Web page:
Was the Auckland 'gas leak' actually a case of mass hysteria?

The substance behind more than a dozen hospitalisations after a reported gas leak in Auckland on Thursday is yet to be identified, with Fire and Emergency saying it wasn't a gas leak.

Emergency services were called to Augusta House on Victoria St West in the CBD twice on Thursday after people in the building became unwell. Fifteen were hospitalised and others treated at the scene.

Though initially reported as a gas leak, no trace of one was found.

"I think we should stop calling it a gas leak, because I'm not sure that's exactly what's happened," Fire and Emergency assistant area commander Dave Woon told Newshub on Friday.

Firefighters have handed the scene over to WorkSafe, saying there's no risk of fire or explosion.

"We have tested for every hydrocarbon that we know of and there's no hydrocarbons there, so as far as flammability is concerned, I'm very, very confident that is not an issue," said Mr Woon.

"It's more of an odour... that's made people nauseous."

Evacuees couldn't agree on what the odour smelled like, however.

"When we arrived it was a pungent, caustic smell," said Mr Woon. "[I couldn't smell it] and most of our firefighters couldn't either... but it was also described to me as a chemical Janola smell, or a warm carpet smell - whatever that is. I said, 'You mean wet carpet?' and she said, 'No, warm carpet.' It's one of those subjective things."

While his view is there's "obviously something wrong", others are now wondering if it's a case of hysteria - more specifically, mass sociogenic illness.

"It's essentially when a group of people under stress experience physical symptoms that seem like they have a physical cause, but really it's a psychological cause," UCLA School of Medicine psychiatry professor Dr Gary Small told RadioLIVE.

"It spreads by social contagion among the group members. Often it is short-lived, but sometimes these outbreaks can go on for quite a bit of time."

He said people are often unwilling to consider the possibility of mass sociogenic illness because of the stigma.

"Often when investigators come in and they say, 'Well, this is something that's psychological,' the victims are often disturbed. They feel you're telling them it's not real. We're not saying that - the symptoms are very real, but it's clear that if there are certain patterns, it's likely to have a psychological cause."

Stress and anxiety are usually what sparks it, and it's spread by communication - in the past that would be newspapers and TV, nowadays social media.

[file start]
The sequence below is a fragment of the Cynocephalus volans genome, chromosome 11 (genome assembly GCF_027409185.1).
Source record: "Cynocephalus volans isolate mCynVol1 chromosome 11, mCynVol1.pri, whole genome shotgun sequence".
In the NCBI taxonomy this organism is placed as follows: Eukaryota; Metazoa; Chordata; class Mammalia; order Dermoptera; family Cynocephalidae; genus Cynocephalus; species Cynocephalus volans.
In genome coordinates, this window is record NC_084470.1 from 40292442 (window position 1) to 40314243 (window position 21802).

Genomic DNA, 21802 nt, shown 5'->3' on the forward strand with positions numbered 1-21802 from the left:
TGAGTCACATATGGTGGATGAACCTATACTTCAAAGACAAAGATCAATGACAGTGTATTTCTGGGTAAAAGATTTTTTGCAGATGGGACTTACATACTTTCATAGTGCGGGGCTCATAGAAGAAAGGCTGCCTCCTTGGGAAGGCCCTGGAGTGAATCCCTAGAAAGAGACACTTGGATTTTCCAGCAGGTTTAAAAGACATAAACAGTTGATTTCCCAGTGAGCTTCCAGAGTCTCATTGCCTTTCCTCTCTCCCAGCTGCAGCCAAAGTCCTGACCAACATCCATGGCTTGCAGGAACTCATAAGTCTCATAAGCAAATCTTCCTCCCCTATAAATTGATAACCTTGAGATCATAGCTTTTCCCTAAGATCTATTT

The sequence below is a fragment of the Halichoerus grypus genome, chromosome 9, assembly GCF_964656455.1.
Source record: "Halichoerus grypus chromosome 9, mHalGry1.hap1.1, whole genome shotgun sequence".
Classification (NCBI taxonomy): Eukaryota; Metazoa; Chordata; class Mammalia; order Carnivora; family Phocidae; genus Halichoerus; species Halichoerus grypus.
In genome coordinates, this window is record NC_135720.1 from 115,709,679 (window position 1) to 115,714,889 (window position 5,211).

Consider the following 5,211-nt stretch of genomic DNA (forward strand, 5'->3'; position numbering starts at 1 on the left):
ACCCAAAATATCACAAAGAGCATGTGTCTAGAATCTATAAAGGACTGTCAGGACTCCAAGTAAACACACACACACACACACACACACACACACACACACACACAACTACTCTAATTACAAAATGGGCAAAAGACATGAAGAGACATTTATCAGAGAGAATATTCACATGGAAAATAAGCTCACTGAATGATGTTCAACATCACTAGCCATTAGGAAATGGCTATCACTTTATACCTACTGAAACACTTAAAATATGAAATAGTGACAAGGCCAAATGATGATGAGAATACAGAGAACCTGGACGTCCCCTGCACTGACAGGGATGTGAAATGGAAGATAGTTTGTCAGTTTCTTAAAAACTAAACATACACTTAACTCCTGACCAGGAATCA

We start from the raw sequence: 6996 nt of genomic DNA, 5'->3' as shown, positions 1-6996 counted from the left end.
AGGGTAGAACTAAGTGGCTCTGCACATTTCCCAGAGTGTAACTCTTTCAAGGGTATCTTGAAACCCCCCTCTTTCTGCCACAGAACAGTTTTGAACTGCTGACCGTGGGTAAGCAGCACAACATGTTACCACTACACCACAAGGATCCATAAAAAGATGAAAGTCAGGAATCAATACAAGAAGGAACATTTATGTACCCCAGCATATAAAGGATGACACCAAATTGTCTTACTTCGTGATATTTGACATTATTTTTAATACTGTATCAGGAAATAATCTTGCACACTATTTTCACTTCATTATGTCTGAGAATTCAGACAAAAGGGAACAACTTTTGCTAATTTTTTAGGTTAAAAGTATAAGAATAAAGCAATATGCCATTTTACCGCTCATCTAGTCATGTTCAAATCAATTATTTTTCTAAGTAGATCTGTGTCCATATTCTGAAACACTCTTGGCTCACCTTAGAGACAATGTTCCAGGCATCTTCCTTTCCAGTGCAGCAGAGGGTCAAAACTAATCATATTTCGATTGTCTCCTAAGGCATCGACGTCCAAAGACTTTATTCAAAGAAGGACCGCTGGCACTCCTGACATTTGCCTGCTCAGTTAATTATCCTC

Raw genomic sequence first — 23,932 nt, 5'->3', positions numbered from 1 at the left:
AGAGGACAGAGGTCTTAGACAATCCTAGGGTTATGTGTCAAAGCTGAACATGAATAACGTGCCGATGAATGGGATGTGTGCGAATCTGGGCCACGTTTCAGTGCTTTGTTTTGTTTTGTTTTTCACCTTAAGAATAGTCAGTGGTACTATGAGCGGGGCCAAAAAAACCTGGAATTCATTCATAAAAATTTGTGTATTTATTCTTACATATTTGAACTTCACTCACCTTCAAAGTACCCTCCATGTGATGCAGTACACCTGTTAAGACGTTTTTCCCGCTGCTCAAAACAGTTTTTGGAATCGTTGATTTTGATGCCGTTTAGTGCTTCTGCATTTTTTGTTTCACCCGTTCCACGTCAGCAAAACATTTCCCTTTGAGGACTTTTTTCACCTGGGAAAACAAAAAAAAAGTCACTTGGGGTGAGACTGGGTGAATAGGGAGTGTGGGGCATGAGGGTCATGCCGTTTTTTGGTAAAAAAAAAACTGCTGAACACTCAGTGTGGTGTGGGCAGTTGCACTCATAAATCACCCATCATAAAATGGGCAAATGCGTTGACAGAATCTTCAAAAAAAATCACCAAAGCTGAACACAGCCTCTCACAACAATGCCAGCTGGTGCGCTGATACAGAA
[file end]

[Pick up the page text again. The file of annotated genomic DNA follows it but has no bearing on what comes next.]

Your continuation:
"We found there was definitely a spread of symptoms according to the media coverage of these events," said Dr Small. "Today we don't need newspapers - we have the internet, which is spreading this stuff remarkably quickly."

There's even a possibility there was something in the air at Augusta House, but the response was largely hysterical.

"With all the toxic environmental risks and all the real threats out there, you can get a mixture of a real, physical cause of an outbreak and on top of that is anxiety, that causes psychological symptoms to spread."

Some famous examples of mass hysteria and sociogenic illness are detailed below.

The windshield pitting epidemic

In 1954, motorists in a small town in Washington began reporting holes and dings in their windshields. Soon people all over the northwestern US state were finding blemishes in their windshields - the blame fell on vandals, cosmic rays, nuclear fallout, fleas, radio transmitters and even Martians.

"It turns out those windshield pits had been there all the time - they just hadn't noticed it until they were anxious about the environment," said Dr Small.

Dancing mania

At various times between the 14th and 17th centuries, groups of people in Europe would literally dance themselves to exhaustion - sometimes thousands at once. No cause has ever been pinpointed, with explanations including poisoning, epilepsy, spider bites, stress and curses. One suggestions is that people were actually performing ancient rituals banned by church, under the guise of dancing.

Fainting epidemics

Fifty schoolchildren fainted at a Scottish primary school in 1981, and no cause was ever found. A similar incident occurred at a school in Blackburn, England, in 1965.


In 2011, 20 girls at a high school in New York started having involuntary spasms and twitches. The problem stuck around until the end of the school year in June 2012, and had significant media coverage. Doctors eventually concluded this was what kept it going - as the media coverage waned, so did the symptoms. By graduation, they all appeared to be cured.

Penis panic

In 2008, police in Congo arrested 13 'sorcerers' on suspicion they had been using black magic to shrink or steal men's penises. Alleged victims were trying to lynch the sorcerers.

"When you try to tell the victims that their penises are still there, they tell you that it's become tiny," police chief Jean-Dieudonne Oleko told Reuters.

He suspected it was a "huge joke", but others vowed it was true.

"It's real. Just yesterday here, there was a man who was a victim. We saw. What was left was tiny," one man told Reuters.